This created stability for much of the period. However, Fowkes points to factors which stimulated national grievances: for example, from the late 1970s a greater stress was given to the Russian language, leading to accusations of Russification, and also the Russian monopoly over central institutions was maintained41. Fowkes even suggests that Brezhnev's national policy 'contained the seeds of its own destruction'42 especially due to the 'pervasive hidden opposition... practised by almost every non-Russian national group' such as attempts to maintain traditional national cultures43. There were even some instances of popular national fronts.

However, that such protests constituted crisis-point seems implausible. On the one hand, 249,000 Jews were allowed to emigrate between 1971-1980; yet this was not in response to internal crisis, more due to pressure from the USA - that the Jews were to prefigure the need for a general liberalisation was not true. Furthermore, as Fowkes points out, radical nationalists were a minority44. Crisis did come eventually but that in 1985 it was inevitable seems an over-exaggeration - essentially, repression kept nationalism under control, though its subtle presence could create long term problems.

An examination of the cultural situation enables an evaluation of the level of open hostility that could have brought crisis. On the one hand, Keep refers to the emergence of 'cultural opposition'45. True, there may have been informal discussions among academics, who also published works in the samizdat. However, there was a rigorous censorship system which suppressed freedom - history, social sciences and literature were often severely censored for subversive messages. Moreover, to progress in life, you had to conform.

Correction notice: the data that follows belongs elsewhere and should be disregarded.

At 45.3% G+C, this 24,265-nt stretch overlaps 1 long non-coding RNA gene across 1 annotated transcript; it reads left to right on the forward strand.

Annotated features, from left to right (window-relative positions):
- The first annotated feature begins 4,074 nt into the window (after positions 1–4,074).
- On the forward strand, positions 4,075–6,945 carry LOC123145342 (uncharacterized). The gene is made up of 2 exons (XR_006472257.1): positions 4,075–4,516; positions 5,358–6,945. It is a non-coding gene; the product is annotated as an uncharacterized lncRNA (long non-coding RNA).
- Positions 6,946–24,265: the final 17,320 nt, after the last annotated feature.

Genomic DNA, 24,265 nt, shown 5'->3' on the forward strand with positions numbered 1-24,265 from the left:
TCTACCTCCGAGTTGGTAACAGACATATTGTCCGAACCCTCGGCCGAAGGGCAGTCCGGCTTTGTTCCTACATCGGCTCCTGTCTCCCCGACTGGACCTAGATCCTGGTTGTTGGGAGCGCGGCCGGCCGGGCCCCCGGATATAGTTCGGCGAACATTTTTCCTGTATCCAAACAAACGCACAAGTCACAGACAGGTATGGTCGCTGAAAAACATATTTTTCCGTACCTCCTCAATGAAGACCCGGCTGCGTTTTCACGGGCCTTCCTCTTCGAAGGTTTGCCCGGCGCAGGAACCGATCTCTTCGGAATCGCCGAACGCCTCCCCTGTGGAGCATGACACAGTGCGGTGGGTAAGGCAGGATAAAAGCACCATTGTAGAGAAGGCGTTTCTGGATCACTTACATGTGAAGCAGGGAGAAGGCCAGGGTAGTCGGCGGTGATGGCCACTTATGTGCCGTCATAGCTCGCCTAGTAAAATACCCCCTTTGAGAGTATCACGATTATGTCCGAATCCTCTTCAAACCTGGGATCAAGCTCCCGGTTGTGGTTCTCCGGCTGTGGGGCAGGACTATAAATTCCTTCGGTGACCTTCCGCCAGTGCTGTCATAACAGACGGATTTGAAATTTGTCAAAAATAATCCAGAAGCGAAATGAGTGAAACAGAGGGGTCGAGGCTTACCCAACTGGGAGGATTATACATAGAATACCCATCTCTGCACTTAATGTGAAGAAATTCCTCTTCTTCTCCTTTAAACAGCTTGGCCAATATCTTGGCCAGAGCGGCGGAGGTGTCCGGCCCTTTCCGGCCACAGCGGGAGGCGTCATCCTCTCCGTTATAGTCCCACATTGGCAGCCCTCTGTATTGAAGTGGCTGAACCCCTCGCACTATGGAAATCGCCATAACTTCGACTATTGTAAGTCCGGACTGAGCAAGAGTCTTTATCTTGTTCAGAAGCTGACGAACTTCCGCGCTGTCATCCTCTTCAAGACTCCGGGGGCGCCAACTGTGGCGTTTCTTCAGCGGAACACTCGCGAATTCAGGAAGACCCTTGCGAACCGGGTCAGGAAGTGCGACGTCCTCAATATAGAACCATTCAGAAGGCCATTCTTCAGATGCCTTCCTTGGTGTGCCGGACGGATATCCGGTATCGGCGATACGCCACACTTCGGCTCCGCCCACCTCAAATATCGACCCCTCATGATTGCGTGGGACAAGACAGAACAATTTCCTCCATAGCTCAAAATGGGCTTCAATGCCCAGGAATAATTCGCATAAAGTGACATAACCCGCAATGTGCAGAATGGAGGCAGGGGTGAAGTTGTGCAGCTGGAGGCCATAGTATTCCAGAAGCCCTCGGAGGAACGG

As Sandle argues, 'The state deployed a whole variety of sanctions - sackings, harassment, public humiliations and coercing people into psychiatric hospitals... '46. Ultimately, the goal was achieved: dissidence, though having thrived in the early 1970s, had basically disappeared by the 1980s - though also due to its internal divisions - hence stability within the regime seems plausible. However, there was also a grey area between conformism and dissent, an area which flowed underneath the surface, expressing non-orthodox views.

This 'loyal' opposition within the system itself, despite its silence, was essentially seditious, and as several have suggested, would ultimately create the ideas and personnel for perestroika. It was maintained by an informal network of discussions and a creative way of writing that expressed views without being overtly dissident - there was a determination, according to Sandle, that 'the period of re-Stalinisation and retrenchment would not snuff out the spark of change and liberalisation that began in 1956'47.

On the one hand, by the early 1980s critical opinions were becoming more overt. Elliot points to the workings of clandestine groups who disseminated leaflets criticising the authoritarian system though argues that, despite subversive messages, they would never threaten in practice because they were not widespread and because leaders were often arrested or exiled48. Overall, 'loyal' opposition had to wait until after Brezhnev, at which point the beginnings of open reformist expression demonstrated that, despite prior suppression, discontent had remained.